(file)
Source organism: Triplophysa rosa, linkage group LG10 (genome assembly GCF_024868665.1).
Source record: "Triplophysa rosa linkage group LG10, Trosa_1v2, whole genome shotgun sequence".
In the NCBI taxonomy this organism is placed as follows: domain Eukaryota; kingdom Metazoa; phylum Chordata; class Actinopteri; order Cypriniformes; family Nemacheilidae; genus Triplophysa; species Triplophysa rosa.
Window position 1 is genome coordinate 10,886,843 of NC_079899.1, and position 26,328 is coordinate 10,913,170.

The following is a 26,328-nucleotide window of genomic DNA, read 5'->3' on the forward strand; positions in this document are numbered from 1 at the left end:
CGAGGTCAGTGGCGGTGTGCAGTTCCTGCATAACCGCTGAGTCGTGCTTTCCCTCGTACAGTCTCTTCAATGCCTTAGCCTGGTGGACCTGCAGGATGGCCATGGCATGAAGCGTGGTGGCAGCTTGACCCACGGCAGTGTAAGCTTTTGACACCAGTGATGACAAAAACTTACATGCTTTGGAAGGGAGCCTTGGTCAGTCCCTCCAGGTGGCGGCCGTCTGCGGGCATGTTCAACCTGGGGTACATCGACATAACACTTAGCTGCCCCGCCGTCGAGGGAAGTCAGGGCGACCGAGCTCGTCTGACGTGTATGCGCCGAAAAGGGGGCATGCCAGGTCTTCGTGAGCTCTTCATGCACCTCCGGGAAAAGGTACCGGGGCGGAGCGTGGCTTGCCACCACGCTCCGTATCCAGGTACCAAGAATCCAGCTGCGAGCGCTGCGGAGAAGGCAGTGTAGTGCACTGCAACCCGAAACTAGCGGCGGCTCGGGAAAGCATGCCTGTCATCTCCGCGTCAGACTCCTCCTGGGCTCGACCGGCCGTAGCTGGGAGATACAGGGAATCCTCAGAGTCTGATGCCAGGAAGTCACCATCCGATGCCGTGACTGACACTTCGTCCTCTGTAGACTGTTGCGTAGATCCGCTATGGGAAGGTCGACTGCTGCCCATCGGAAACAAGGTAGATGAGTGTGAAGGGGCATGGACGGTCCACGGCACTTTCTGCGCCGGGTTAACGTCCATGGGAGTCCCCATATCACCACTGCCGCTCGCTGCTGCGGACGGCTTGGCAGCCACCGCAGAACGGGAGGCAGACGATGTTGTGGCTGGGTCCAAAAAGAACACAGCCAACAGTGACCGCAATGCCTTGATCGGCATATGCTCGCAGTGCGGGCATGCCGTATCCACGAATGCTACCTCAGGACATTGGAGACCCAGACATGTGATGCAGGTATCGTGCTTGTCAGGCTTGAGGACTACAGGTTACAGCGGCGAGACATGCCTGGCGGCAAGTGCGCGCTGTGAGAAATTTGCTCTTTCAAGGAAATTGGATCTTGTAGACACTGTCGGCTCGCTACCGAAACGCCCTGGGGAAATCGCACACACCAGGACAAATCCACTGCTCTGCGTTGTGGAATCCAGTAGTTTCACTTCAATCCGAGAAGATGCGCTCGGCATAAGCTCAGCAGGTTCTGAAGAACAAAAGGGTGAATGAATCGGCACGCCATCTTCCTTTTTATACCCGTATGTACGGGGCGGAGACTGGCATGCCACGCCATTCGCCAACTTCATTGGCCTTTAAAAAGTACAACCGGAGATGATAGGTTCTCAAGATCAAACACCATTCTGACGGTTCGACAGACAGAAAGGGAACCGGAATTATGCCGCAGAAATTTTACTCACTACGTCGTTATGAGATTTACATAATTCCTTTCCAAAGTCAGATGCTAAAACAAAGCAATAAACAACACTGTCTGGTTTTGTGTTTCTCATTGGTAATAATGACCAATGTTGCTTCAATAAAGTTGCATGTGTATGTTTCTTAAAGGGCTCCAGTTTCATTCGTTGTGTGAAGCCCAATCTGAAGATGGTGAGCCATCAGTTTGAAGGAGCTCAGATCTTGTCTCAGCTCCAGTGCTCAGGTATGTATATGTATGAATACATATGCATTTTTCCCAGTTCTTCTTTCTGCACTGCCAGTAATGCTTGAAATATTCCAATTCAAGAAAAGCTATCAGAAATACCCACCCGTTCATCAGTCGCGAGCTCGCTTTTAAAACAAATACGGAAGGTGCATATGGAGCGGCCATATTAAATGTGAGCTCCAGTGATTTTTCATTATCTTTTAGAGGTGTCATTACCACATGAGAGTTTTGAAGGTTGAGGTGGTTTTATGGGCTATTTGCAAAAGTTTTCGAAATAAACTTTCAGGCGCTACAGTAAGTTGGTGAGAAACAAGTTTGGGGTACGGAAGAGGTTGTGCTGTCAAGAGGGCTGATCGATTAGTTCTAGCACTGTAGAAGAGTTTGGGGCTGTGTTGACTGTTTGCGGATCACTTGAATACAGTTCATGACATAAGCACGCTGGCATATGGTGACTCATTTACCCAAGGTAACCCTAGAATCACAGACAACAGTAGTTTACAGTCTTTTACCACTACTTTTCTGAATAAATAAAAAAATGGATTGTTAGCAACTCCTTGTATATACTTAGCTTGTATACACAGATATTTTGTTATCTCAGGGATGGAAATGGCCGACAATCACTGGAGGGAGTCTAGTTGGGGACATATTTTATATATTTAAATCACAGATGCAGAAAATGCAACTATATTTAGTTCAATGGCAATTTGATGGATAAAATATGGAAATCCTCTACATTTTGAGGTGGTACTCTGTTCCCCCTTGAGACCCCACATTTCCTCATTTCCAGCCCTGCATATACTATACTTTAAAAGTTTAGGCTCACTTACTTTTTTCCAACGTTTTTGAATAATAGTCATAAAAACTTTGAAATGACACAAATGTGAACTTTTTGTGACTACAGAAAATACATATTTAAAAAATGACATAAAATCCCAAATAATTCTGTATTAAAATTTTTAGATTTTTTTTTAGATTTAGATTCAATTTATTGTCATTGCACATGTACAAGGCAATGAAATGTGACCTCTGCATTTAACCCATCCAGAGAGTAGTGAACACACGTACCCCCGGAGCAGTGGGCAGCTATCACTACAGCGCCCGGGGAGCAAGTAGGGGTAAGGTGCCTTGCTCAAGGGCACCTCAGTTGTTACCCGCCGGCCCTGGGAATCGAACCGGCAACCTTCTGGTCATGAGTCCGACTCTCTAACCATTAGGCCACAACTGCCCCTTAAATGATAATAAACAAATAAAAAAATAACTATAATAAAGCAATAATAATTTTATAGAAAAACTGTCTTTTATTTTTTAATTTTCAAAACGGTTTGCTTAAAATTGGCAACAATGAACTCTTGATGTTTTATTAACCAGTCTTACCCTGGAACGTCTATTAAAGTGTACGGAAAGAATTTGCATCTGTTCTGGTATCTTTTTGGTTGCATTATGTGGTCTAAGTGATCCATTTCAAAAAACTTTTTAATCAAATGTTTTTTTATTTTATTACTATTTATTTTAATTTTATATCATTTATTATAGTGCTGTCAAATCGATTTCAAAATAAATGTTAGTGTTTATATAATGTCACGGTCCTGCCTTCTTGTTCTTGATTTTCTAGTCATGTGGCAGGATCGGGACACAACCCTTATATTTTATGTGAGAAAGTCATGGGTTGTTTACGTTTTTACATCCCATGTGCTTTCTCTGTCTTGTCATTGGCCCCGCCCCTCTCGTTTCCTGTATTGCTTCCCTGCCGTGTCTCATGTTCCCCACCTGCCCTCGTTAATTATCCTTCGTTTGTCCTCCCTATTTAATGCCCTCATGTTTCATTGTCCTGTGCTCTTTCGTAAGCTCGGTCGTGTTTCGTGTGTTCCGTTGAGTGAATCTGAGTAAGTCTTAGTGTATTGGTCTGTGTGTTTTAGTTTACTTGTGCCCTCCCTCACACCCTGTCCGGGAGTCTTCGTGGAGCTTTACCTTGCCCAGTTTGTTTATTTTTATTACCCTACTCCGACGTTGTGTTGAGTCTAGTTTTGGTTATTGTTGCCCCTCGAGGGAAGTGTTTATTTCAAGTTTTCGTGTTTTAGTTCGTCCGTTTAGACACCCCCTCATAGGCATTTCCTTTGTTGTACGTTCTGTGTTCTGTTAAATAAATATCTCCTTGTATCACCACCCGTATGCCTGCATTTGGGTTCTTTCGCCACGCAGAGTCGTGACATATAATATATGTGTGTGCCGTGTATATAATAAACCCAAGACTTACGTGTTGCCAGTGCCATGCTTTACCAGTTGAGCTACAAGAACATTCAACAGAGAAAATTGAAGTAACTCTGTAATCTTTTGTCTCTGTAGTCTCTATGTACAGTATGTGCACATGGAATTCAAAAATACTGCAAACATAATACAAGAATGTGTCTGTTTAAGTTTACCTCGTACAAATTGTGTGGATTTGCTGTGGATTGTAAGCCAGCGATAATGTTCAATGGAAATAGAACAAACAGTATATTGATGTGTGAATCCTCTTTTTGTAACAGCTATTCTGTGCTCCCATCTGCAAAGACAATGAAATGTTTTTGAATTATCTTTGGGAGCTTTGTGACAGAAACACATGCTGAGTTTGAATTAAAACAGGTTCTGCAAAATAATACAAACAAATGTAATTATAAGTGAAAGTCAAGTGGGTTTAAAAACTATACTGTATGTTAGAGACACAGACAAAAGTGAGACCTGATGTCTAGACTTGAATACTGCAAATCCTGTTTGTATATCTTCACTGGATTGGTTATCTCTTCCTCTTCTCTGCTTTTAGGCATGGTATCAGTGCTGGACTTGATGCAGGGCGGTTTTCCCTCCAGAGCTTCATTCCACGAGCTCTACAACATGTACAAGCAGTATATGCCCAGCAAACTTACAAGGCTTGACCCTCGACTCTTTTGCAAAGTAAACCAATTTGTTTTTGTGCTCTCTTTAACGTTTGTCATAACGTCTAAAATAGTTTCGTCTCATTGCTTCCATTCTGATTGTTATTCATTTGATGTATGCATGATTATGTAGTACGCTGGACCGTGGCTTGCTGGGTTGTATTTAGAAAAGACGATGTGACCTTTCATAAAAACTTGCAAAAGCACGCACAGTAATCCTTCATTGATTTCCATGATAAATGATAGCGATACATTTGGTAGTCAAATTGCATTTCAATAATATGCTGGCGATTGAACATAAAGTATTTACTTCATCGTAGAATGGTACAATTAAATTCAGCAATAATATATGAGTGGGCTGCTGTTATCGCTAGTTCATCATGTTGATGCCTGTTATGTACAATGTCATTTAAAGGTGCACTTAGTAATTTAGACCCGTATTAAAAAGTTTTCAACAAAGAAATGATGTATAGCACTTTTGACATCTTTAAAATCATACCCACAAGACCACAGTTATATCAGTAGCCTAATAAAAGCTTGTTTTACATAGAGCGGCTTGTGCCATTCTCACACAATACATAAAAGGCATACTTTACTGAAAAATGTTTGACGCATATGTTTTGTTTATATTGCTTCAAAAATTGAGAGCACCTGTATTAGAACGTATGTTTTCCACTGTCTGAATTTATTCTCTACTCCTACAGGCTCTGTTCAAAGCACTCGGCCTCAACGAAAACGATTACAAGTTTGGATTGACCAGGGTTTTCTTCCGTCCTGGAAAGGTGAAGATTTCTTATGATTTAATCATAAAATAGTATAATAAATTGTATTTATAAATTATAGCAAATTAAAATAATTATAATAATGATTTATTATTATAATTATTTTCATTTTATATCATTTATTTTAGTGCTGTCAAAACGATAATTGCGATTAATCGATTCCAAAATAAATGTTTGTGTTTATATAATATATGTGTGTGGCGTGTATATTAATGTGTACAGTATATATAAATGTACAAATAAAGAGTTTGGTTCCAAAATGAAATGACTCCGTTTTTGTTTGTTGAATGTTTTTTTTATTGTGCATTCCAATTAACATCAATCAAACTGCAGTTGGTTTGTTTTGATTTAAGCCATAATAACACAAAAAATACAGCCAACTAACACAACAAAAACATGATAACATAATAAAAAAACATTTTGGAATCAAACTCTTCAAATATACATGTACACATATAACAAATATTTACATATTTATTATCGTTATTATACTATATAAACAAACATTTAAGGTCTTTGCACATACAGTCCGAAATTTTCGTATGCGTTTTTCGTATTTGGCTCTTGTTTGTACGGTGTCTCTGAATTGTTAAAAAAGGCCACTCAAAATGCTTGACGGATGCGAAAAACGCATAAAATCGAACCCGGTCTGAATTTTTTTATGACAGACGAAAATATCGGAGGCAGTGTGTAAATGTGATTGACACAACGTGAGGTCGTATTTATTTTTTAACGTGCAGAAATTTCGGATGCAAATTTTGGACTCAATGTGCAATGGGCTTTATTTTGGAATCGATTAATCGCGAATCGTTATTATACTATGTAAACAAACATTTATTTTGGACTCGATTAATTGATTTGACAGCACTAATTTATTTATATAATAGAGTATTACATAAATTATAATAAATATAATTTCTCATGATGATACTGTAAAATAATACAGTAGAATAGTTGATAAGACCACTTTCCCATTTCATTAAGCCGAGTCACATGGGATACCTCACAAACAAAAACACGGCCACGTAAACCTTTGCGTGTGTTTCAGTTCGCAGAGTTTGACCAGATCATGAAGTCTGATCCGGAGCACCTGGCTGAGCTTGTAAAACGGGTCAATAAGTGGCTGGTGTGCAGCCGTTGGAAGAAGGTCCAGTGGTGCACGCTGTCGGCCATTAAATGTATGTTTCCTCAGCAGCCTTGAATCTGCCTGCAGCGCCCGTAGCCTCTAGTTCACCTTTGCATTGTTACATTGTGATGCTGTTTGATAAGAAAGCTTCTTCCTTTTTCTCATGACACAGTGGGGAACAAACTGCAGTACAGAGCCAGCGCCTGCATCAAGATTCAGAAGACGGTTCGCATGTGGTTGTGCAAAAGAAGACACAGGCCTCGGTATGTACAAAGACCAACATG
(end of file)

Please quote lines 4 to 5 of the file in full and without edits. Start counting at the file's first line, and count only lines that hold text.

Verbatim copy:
Window position 1 is genome coordinate 10,886,843 of NC_079899.1, and position 26,328 is coordinate 10,913,170.

The following is a 26,328-nucleotide window of genomic DNA, read 5'->3' on the forward strand; positions in this document are numbered from 1 at the left end: